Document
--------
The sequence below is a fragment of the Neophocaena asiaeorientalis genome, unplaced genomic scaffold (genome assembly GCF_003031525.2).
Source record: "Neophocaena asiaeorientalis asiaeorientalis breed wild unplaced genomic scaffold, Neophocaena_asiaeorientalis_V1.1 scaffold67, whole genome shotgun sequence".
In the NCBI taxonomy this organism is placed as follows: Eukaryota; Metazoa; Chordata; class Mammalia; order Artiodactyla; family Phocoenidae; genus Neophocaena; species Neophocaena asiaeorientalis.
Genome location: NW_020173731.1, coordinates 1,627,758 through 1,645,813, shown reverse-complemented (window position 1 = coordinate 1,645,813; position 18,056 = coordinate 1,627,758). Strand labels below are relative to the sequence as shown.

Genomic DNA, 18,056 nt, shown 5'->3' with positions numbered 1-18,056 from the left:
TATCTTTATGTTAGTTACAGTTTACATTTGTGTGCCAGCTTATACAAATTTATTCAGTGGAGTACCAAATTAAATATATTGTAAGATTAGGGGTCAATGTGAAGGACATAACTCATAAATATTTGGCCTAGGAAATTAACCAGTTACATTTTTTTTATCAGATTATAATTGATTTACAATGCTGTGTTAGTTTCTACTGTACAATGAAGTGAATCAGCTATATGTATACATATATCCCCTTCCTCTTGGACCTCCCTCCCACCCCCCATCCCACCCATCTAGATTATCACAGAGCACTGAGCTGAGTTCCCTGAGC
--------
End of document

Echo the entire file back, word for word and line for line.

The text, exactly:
The sequence below is a fragment of the Neophocaena asiaeorientalis genome, unplaced genomic scaffold (genome assembly GCF_003031525.2).
Source record: "Neophocaena asiaeorientalis asiaeorientalis breed wild unplaced genomic scaffold, Neophocaena_asiaeorientalis_V1.1 scaffold67, whole genome shotgun sequence".
In the NCBI taxonomy this organism is placed as follows: Eukaryota; Metazoa; Chordata; class Mammalia; order Artiodactyla; family Phocoenidae; genus Neophocaena; species Neophocaena asiaeorientalis.
Genome location: NW_020173731.1, coordinates 1,627,758 through 1,645,813, shown reverse-complemented (window position 1 = coordinate 1,645,813; position 18,056 = coordinate 1,627,758). Strand labels below are relative to the sequence as shown.

Genomic DNA, 18,056 nt, shown 5'->3' with positions numbered 1-18,056 from the left:
TATCTTTATGTTAGTTACAGTTTACATTTGTGTGCCAGCTTATACAAATTTATTCAGTGGAGTACCAAATTAAATATATTGTAAGATTAGGGGTCAATGTGAAGGACATAACTCATAAATATTTGGCCTAGGAAATTAACCAGTTACATTTTTTTTATCAGATTATAATTGATTTACAATGCTGTGTTAGTTTCTACTGTACAATGAAGTGAATCAGCTATATGTATACATATATCCCCTTCCTCTTGGACCTCCCTCCCACCCCCCATCCCACCCATCTAGATTATCACAGAGCACTGAGCTGAGTTCCCTGAGC